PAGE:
Friday, July 28, 2017

Comerica Park in Detroit introduces biometric readers to identify regular attenders

And he causeth all, both small and great, rich and poor, free and bond, to receive a mark in their right hand, or in their foreheads:
And that no man might buy or sell, save he that had the mark, or the name of the beast, or the number of his name.
Revelation 13:16-17

This blogger finds it hard to believe that lineups for tickets at Comerica Park are very long, given the way the Detroit Tigers are playing this year. However, the world doesn't seem to want to pass up an opportunity to soften up people for accepting the mark of the beast. As reported by Frank Witsil of the Detroit Free Press, July 25, 2017:

If you’ve ever had to stand in one of those looong lines to get into Comerica Park, you might have wanted to give the gate attendant the finger.

Well, now you can. Sort of.

The Detroit Tigers are trying out a new system that identifies you by your fingerprints, similar to the newest smartphones, to lessen the time it takes to get through security.

The Detroit stadium is among the first nationwide to get biometric readers. The Tigers debuted the system Monday at Gate A — the main gate across from the Fox Theatre.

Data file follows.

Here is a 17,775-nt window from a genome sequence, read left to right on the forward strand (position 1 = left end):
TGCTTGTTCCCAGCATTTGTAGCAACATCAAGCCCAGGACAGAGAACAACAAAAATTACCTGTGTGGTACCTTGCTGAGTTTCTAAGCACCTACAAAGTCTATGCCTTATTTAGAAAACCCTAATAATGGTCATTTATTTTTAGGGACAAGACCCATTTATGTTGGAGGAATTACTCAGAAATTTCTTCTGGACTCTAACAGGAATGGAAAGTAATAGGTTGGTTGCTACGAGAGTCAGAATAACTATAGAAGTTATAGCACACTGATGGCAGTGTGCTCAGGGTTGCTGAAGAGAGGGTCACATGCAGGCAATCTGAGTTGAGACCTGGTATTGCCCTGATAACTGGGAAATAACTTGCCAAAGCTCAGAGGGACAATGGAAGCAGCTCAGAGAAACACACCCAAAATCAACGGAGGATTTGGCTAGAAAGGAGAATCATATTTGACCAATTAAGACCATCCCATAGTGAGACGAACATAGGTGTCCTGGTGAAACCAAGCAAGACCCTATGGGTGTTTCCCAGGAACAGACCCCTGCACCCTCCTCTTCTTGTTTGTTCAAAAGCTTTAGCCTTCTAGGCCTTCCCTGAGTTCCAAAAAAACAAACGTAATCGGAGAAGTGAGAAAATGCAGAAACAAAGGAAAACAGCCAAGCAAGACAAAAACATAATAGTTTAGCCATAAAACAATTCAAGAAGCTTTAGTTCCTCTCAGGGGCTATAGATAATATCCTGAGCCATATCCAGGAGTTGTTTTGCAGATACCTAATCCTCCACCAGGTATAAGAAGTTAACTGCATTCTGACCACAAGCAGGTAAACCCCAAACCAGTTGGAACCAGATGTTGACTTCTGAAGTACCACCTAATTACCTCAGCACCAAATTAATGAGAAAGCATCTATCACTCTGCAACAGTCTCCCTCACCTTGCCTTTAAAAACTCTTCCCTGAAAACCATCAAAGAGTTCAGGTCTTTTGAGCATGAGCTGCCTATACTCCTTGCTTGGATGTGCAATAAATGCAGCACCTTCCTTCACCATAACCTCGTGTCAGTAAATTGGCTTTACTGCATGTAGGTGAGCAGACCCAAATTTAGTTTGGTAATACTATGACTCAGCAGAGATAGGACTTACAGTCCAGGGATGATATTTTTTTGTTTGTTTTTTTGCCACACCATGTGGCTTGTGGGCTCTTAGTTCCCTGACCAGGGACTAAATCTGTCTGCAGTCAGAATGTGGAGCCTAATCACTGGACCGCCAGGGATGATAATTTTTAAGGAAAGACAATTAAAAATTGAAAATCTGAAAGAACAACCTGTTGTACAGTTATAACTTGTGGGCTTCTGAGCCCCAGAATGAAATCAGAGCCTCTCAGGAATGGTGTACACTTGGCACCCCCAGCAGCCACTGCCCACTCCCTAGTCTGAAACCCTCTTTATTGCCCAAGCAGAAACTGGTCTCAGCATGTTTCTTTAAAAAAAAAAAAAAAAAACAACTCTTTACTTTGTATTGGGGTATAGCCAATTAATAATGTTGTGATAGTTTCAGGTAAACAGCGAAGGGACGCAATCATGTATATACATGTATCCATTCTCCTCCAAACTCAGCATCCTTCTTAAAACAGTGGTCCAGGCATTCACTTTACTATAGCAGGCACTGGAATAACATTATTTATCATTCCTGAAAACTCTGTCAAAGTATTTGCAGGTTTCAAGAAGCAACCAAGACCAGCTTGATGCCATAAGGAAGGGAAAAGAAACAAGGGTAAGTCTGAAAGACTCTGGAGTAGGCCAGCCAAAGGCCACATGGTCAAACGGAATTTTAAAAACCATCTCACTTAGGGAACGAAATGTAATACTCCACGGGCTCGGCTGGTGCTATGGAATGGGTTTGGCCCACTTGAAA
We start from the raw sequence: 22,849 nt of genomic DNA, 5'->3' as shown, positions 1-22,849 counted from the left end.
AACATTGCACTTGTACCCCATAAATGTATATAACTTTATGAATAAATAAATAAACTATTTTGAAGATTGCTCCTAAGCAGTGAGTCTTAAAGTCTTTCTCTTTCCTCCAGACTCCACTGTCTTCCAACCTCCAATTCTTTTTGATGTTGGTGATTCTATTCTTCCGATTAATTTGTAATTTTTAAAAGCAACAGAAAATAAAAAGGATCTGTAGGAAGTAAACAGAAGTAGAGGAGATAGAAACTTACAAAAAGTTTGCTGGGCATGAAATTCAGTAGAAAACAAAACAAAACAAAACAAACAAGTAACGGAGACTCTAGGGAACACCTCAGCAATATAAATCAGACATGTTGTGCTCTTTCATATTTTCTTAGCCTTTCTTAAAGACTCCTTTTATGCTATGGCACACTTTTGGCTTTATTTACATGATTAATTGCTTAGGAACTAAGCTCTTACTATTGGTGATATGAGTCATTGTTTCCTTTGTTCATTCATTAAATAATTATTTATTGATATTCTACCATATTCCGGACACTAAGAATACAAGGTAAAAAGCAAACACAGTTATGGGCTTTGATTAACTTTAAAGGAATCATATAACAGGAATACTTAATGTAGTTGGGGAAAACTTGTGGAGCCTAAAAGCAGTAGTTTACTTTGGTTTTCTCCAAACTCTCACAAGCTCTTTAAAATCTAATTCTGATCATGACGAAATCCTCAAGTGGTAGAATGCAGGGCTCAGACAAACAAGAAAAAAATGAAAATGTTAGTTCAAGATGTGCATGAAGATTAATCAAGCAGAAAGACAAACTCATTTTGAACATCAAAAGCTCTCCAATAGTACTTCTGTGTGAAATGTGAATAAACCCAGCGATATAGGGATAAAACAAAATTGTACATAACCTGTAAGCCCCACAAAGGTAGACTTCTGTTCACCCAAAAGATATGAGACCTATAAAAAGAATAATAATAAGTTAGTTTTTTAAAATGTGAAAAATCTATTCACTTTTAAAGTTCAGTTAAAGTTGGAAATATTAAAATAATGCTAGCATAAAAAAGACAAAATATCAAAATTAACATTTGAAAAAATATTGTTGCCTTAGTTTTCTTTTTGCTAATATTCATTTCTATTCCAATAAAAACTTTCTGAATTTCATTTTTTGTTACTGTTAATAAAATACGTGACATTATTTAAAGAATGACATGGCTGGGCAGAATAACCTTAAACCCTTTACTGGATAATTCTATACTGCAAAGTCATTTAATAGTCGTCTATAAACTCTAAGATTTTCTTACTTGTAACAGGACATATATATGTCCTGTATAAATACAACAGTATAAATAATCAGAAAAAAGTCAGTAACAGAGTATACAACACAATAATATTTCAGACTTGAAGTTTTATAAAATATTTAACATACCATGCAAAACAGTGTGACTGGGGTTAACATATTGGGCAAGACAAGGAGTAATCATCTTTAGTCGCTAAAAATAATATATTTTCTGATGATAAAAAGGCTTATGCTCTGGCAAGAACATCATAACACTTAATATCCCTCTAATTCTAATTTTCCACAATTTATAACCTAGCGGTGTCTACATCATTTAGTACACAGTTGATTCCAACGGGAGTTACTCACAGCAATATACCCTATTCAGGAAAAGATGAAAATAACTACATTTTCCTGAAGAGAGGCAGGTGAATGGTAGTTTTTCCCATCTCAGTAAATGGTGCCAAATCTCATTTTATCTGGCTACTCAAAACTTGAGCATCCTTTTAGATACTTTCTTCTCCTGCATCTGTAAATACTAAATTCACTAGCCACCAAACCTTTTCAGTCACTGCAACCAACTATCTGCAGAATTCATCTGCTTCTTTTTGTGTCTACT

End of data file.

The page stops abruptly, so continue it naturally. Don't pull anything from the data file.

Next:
"Once you are in the system, so to speak, you have the ability to enter different venues and perform different transactions," said Ed O'Brien, the head of sports business development at New York-based Clear, which installed the system. "The way we view our long-term sports fan experience is, you'd never have to carry a wallet again."

To use the biometric system, you must register your fingerprints, which is free. Registration at Comerica was offered Monday and will be available at a kiosk on game days. To sign up, which takes about five minutes, you'll need your ID and to correctly answer a series of questions, the company said. You then scan all 10 fingers.

Once your information is in the system, you are good to go, and you never have to register again.

In addition, the ballpark will allow registered users to bring one adult with a ticket and an unlimited number of unregistered children with tickets through the line with them.

The purpose of the exceptions, O'Brien said, is to benefit season-ticket holders and families. As more ticket holders register, the company plans to add more special entrance lanes. Financial details of the deal were not disclosed.

Beyond stadium entry, Clear envisions a world in which people use their fingertips — and eyes — to buy concessions, enter offices and perhaps even start their cars.

In addition to baseball, O'Brien said the company is in conversations with other professional sports arenas in Detroit — Ford Field and Little Caesars Arena — to add the technology.

The biometric reader at Comerica is similar to what Clear uses with the Transportation Security Administration and has installed at airports, including Detroit Metro, to get flyers through security faster.

Clear has biometric scanners at 30 major airports, including those in Atlanta, Dallas, Denver, Las Vegas, Los Angeles, Miami, New York, Orlando, San Francisco, Seattle and Washington.

A privately held company that started in 2010, Clear also has technology that scans eyes.

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